Ha Giang Province
Ha Giang is the final frontier in northern Vietnam, an amazing landscape of limestone pinnacles and granite outcrops. The far north of the province has some of the most spectacular scenery in the country – if not the region – and the trip between Yen Minh and Dong Van, and then across the Mai Pi Leng Pass to Meo Vac, is quite mind-blowing.
Lao Cai is squeezed right next to the Vietnam–China border. Razed in the Chinese invasion of 1979, most of the buildings here are modern. The border crossing slammed shut during the 1979 war and only reopened in 1993. Now it’s a bustling spot fuelled by growing cross-border trade.
Sleepy Bac Ha wakes up for the riot of colour and commerce that is its Sunday market, when the lanes fill to choking point and villagers flock in from the hills and valleys. Once the barter, buy and sell is done and the day-tripper tourist buses from Sapa have left, the town rolls over and goes back to bed for the rest of the week.
Dien Bien Phu
Dien Bien Phu (DBP) plays a star role in Vietnam's modern history. It was in the surrounding countryside here, on 7 May 1954, that the French colonial forces were defeated by the Viet Minh in a decisive battle, and the days of their Indochina empire became numbered. The town sits in the heart-shaped Muong Thanh Valley, surrounded by heavily forested hills.
Ha Giang is somewhere to recharge the batteries on the long road north. This surprisingly large town, bisected by the broad Lo River, is a provincial capital with clean streets and an understated ambience. The main drag is P Nguyen Trai, which runs north–south paralleling the west bank of the Lo for 3km or so. You’ll find hotels, banks and restaurants on this road.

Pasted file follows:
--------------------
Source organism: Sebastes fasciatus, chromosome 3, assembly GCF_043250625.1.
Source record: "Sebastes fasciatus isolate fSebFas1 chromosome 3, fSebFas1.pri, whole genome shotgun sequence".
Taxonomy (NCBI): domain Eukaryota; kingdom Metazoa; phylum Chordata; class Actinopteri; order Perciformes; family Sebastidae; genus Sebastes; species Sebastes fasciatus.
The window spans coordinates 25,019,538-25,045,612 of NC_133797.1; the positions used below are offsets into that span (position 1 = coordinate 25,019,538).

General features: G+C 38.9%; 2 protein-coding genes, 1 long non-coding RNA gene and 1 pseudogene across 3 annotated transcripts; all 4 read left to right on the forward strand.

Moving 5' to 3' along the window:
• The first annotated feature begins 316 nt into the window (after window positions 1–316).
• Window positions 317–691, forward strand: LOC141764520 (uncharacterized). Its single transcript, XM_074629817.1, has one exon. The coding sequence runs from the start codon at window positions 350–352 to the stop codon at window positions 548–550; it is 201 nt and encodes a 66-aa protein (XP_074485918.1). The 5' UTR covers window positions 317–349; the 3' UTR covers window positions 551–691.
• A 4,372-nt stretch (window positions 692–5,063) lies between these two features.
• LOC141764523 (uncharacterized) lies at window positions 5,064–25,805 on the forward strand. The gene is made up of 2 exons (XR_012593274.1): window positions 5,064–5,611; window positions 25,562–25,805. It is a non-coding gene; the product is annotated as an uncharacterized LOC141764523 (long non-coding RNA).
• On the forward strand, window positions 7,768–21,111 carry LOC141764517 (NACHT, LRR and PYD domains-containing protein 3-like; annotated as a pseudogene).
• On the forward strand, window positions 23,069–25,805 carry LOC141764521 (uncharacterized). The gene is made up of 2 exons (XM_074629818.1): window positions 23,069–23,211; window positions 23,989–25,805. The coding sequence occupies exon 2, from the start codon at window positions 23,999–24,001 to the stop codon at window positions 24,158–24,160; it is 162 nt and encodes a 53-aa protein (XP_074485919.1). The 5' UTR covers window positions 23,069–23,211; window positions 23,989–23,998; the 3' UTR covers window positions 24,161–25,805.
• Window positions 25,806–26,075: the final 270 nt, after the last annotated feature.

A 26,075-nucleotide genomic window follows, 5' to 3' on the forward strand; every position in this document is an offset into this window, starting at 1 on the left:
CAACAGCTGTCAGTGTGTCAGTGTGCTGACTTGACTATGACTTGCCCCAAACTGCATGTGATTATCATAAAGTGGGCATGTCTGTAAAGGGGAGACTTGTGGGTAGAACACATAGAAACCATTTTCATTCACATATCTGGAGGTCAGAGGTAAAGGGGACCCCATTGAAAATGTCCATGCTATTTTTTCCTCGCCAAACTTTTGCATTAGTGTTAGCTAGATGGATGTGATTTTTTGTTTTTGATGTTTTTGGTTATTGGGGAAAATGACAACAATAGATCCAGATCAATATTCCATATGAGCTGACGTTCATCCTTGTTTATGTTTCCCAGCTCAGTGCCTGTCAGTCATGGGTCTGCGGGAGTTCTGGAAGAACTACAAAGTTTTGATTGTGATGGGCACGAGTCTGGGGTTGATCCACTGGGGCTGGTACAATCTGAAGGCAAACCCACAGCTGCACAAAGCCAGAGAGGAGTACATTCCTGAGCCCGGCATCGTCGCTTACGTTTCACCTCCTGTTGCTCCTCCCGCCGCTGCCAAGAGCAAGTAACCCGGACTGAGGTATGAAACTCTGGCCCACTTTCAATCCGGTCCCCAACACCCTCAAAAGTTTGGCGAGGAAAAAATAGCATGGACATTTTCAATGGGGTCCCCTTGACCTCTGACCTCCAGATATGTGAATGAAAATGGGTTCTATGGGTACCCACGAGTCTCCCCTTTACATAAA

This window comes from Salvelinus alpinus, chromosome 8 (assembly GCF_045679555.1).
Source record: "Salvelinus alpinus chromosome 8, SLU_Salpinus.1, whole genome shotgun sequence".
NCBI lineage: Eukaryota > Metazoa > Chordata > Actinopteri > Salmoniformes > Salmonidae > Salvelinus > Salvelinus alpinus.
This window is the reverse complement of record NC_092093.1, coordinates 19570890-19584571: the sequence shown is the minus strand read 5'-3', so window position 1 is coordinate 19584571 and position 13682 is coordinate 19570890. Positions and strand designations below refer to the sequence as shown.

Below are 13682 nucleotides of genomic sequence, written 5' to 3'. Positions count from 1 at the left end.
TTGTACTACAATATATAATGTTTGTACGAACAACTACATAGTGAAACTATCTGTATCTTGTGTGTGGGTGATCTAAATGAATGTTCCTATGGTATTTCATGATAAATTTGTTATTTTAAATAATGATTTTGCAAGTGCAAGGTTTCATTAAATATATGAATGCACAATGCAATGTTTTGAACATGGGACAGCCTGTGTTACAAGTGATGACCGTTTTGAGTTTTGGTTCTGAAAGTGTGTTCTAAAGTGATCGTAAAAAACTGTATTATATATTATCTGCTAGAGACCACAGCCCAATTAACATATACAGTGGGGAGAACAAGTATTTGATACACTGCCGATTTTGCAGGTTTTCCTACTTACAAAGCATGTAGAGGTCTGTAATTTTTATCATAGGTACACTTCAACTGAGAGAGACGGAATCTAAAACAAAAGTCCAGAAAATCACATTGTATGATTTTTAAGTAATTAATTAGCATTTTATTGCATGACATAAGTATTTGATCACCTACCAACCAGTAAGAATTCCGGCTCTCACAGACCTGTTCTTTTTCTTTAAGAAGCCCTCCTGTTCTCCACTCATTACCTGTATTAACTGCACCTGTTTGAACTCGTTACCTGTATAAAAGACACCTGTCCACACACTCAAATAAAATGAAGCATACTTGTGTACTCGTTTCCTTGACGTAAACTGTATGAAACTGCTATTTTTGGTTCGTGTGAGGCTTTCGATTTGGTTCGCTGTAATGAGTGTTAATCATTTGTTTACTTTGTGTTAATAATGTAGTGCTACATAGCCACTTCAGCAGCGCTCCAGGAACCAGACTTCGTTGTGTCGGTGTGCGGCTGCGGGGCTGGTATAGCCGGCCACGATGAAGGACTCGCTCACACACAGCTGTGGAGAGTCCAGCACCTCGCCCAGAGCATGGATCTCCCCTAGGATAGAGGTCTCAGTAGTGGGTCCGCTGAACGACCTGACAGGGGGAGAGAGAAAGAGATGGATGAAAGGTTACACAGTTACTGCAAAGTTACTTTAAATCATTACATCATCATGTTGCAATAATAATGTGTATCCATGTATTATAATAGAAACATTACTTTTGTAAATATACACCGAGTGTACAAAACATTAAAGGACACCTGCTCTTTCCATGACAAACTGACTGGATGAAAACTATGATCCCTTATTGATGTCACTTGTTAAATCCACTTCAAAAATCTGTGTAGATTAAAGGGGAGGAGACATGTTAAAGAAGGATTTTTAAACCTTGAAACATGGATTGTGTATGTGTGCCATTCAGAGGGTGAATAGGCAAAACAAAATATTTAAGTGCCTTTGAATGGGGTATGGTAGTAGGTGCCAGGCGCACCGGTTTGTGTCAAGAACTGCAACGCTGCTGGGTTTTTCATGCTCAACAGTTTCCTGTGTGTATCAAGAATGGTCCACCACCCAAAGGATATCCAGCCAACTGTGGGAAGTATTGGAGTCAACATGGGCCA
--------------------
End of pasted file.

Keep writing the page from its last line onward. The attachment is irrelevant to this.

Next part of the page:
Son La has prospered as a logical transit point between Hanoi and Dien Bien Phu. It’s not a must-see destination, but the surrounding scenery is impressive, and there are a few interesting diversions. The region is one of Vietnam’s most ethnically diverse and home to more than 30 different minorities, including Black Thai, Meo, Muong and White Thai.
Dong Van is the Ha Giang region's most popular overnight stop and, not coincidentally, is home to some solid accommodation and food. But the real reason to come is for the Sunday market, one of the region's biggest and most colourful. The town is also a good base for day treks around nearby minority villages and nearby sights such as Lung Cu.
Muong Te & Na Hu
An unassuming district capital, Muong Te gets its charm from its remote location, beautiful setting and Thai inhabitants. There's not much to do in the town itself, but the surrounding area is beautiful and almost entirely neglected by foreign tourists. The town takes the form two distinct sections stretched out along the Boum River.
Sinho is a scenic mountain village, home to a large number of ethnic minorities. Few travellers make it here, but a hotel and decent road access mean it’s an interesting detour if you’re keen to see an authentic local market very different from those at Sapa and Bac Ha, which are now firmly on the tour-bus route.
Meo Vac is a small but charming district capital hemmed in by steep karst mountains and, like many towns in the northwest, it is steadily being settled by Vietnamese from elsewhere. The journey here along the spectacular Mai Pi Leng Pass, which winds for 22km from Dong Van, is the main attraction.